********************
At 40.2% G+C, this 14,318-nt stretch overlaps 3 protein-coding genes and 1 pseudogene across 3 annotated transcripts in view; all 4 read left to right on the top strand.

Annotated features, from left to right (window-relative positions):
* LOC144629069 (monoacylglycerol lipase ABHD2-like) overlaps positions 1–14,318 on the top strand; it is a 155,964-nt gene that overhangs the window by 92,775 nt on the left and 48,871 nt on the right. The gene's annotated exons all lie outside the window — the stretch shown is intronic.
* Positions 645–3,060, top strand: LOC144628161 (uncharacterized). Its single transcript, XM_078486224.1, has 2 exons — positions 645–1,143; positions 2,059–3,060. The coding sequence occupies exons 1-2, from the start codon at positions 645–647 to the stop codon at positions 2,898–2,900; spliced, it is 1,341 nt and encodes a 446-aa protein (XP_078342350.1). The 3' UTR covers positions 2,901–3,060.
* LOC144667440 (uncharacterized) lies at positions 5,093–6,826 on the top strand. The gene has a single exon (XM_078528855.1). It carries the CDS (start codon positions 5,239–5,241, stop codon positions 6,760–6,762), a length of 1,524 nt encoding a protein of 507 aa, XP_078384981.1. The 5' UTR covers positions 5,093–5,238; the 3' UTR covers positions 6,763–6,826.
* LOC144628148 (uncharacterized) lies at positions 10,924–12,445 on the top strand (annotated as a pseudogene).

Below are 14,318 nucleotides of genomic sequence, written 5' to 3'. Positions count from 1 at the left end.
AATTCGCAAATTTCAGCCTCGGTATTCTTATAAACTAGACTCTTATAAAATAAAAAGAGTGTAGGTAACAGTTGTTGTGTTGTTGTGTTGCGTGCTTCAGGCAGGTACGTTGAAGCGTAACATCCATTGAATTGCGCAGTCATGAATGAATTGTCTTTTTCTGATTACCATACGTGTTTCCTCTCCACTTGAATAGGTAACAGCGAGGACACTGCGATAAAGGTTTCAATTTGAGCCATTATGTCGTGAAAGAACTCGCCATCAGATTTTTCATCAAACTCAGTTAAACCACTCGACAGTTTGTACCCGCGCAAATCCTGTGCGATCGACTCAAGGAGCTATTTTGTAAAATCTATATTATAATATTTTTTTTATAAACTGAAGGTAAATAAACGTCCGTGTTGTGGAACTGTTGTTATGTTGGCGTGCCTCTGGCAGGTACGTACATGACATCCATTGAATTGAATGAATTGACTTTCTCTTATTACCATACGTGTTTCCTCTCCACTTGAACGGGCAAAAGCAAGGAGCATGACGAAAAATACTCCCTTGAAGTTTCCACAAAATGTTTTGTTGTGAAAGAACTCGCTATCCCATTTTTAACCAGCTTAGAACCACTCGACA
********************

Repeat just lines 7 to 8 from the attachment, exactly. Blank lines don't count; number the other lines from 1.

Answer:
Below are 14,318 nucleotides of genomic sequence, written 5' to 3'. Positions count from 1 at the left end.
AATTCGCAAATTTCAGCCTCGGTATTCTTATAAACTAGACTCTTATAAAATAAAAAGAGTGTAGGTAACAGTTGTTGTGTTGTTGTGTTGCGTGCTTCAGGCAGGTACGTTGAAGCGTAACATCCATTGAATTGCGCAGTCATGAATGAATTGTCTTTTTCTGATTACCATACGTGTTTCCTCTCCACTTGAATAGGTAACAGCGAGGACACTGCGATAAAGGTTTCAATTTGAGCCATTATGTCGTGAAAGAACTCGCCATCAGATTTTTCATCAAACTCAGTTAAACCACTCGACAGTTTGTACCCGCGCAAATCCTGTGCGATCGACTCAAGGAGCTATTTTGTAAAATCTATATTATAATATTTTTTTTATAAACTGAAGGTAAATAAACGTCCGTGTTGTGGAACTGTTGTTATGTTGGCGTGCCTCTGGCAGGTACGTACATGACATCCATTGAATTGAATGAATTGACTTTCTCTTATTACCATACGTGTTTCCTCTCCACTTGAACGGGCAAAAGCAAGGAGCATGACGAAAAATACTCCCTTGAAGTTTCCACAAAATGTTTTGTTGTGAAAGAACTCGCTATCCCATTTTTAACCAGCTTAGAACCACTCGACA